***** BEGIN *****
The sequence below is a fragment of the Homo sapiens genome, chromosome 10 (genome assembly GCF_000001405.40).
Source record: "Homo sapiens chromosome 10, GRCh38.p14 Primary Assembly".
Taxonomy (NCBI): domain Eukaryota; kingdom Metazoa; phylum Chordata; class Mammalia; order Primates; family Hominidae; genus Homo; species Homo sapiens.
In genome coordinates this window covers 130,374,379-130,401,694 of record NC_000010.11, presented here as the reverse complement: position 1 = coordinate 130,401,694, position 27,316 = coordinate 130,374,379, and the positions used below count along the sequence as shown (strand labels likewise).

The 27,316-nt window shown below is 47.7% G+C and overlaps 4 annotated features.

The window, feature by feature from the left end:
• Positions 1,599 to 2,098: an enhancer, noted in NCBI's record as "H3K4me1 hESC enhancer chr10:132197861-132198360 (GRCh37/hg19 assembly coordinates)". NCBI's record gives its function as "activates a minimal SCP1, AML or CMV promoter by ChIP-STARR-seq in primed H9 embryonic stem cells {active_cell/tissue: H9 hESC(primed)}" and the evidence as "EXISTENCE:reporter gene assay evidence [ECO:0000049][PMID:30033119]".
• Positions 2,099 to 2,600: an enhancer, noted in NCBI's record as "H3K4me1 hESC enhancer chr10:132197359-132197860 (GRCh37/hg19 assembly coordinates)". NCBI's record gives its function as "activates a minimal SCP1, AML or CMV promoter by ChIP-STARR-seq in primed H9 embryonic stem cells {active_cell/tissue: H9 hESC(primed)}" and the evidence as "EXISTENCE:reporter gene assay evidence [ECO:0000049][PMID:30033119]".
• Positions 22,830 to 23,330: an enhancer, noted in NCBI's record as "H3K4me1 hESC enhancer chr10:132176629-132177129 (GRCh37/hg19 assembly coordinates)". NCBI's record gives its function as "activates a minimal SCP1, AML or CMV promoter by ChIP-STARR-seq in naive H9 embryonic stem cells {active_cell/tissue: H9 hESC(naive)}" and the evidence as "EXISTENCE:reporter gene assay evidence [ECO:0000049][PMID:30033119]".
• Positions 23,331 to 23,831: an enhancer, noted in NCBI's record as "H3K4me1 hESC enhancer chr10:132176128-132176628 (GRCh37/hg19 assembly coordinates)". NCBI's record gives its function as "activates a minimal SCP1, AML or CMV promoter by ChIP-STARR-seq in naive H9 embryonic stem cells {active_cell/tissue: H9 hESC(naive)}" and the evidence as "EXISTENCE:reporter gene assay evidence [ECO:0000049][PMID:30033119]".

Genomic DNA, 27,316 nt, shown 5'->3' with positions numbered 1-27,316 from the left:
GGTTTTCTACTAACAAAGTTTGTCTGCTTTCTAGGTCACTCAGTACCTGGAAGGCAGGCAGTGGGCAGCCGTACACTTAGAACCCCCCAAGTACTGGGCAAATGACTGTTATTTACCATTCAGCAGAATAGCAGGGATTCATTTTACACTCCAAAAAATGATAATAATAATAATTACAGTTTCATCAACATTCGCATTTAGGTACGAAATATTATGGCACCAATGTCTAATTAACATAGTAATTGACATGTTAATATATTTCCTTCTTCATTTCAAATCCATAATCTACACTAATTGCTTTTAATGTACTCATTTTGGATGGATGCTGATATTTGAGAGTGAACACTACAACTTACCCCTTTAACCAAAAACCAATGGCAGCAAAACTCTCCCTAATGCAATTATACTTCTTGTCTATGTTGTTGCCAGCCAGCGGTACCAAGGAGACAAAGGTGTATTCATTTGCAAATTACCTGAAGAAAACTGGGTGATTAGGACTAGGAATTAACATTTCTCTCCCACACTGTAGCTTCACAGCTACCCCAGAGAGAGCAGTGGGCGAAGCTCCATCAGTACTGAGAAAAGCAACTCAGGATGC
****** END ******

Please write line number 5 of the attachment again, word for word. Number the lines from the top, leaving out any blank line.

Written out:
The 27,316-nt window shown below is 47.7% G+C and overlaps 4 annotated features.